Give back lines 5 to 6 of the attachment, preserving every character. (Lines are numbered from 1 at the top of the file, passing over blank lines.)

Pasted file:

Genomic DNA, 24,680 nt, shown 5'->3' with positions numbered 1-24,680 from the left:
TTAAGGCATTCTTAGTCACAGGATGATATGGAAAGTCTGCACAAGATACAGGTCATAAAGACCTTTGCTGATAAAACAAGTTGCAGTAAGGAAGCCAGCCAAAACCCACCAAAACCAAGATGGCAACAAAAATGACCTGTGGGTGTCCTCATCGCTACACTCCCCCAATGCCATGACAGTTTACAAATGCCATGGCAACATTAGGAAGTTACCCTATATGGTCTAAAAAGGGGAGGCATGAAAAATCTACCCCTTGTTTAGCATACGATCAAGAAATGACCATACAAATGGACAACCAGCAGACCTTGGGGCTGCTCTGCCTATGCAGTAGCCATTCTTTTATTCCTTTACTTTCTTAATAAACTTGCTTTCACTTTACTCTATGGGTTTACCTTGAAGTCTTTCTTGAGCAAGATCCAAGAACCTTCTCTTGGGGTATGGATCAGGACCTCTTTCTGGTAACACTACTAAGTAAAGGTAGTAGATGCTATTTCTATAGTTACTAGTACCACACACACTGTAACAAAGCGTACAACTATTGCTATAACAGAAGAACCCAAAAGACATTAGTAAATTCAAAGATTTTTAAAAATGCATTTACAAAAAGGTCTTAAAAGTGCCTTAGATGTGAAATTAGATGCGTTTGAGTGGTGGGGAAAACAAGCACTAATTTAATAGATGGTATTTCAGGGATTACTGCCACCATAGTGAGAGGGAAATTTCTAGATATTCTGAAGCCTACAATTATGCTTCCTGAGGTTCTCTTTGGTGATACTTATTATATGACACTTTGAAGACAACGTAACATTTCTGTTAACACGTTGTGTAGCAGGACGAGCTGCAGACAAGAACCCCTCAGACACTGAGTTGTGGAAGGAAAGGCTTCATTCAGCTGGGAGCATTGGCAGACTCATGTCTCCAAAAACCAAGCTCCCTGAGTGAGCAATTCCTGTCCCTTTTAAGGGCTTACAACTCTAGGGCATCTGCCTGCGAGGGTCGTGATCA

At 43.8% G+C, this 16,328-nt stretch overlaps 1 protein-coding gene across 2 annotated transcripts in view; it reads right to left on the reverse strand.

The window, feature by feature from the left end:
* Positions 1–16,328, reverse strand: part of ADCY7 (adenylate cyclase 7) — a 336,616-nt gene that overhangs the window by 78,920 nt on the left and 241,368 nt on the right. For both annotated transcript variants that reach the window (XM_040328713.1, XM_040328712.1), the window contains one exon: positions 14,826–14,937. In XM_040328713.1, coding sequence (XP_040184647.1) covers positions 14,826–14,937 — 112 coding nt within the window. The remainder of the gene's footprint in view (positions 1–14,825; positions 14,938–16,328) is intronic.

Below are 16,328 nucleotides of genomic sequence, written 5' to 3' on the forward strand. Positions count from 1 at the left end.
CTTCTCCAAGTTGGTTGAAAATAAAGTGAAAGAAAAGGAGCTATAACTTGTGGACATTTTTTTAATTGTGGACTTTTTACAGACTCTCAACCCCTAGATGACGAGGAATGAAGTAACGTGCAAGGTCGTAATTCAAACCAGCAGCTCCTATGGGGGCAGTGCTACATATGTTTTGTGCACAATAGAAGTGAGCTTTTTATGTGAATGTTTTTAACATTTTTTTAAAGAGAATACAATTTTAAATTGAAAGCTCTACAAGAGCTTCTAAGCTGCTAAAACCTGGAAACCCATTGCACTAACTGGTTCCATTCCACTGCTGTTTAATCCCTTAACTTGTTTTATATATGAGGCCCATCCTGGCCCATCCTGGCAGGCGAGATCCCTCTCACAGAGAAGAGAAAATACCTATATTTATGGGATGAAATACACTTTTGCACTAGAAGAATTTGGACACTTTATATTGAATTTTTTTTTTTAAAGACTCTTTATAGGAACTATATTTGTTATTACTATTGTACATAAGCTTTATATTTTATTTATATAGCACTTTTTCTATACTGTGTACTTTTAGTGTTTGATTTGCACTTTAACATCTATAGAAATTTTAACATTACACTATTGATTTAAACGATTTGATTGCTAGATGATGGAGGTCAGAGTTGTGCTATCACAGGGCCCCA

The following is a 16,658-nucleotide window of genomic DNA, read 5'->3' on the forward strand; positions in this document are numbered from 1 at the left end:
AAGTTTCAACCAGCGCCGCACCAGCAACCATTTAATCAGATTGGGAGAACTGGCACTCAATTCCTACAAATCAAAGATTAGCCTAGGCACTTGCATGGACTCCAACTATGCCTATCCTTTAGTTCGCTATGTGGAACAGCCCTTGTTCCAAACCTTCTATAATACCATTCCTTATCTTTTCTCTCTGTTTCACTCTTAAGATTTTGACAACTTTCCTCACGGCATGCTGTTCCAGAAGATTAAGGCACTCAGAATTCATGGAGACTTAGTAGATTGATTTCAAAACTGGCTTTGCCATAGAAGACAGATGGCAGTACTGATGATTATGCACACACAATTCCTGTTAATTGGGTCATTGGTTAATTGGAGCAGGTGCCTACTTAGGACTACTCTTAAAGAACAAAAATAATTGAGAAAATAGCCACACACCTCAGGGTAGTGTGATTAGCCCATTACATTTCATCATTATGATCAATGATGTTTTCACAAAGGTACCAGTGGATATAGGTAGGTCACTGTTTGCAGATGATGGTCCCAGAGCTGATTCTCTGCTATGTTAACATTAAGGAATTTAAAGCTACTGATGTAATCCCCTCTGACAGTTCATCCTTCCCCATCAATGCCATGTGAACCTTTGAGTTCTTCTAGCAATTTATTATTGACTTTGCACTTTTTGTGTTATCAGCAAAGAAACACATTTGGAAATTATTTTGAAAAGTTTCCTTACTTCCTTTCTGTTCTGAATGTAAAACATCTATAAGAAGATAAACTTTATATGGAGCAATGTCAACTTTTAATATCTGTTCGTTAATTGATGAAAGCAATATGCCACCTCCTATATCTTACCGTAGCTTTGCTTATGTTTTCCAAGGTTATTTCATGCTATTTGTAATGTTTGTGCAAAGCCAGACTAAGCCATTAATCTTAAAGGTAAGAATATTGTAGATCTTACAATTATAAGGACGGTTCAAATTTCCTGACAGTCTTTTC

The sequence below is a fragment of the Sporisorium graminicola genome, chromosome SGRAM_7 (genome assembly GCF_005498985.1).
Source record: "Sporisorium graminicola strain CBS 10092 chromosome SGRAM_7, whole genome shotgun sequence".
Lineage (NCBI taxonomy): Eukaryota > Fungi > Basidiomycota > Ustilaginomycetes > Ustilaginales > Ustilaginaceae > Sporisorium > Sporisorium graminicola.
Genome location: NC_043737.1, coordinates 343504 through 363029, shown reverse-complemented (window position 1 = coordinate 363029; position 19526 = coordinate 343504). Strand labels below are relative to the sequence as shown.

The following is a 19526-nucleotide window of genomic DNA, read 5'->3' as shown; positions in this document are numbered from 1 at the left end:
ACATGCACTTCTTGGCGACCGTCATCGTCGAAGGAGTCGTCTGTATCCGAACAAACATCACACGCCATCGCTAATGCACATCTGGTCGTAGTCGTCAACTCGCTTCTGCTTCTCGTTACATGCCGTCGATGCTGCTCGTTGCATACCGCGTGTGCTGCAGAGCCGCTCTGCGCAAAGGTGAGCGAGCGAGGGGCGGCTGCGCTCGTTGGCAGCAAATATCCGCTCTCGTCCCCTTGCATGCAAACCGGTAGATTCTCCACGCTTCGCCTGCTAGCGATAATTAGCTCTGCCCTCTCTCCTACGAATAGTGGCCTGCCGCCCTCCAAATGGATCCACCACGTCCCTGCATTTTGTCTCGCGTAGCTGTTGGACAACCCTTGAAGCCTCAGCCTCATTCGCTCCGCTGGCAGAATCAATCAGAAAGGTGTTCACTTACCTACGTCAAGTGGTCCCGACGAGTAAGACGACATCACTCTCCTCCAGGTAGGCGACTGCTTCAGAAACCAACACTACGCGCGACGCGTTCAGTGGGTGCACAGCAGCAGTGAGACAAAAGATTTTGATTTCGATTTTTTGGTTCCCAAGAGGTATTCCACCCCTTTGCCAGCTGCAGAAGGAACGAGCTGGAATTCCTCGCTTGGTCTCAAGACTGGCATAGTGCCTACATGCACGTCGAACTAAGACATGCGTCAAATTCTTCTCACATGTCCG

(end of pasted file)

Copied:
* Positions 1–16,328, reverse strand: part of ADCY7 (adenylate cyclase 7) — a 336,616-nt gene that overhangs the window by 78,920 nt on the left and 241,368 nt on the right. For both annotated transcript variants that reach the window (XM_040328713.1, XM_040328712.1), the window contains one exon: positions 14,826–14,937. In XM_040328713.1, coding sequence (XP_040184647.1) covers positions 14,826–14,937 — 112 coding nt within the window. The remainder of the gene's footprint in view (positions 1–14,825; positions 14,938–16,328) is intronic.

Below are 16,328 nucleotides of genomic sequence, written 5' to 3' on the forward strand. Positions count from 1 at the left end.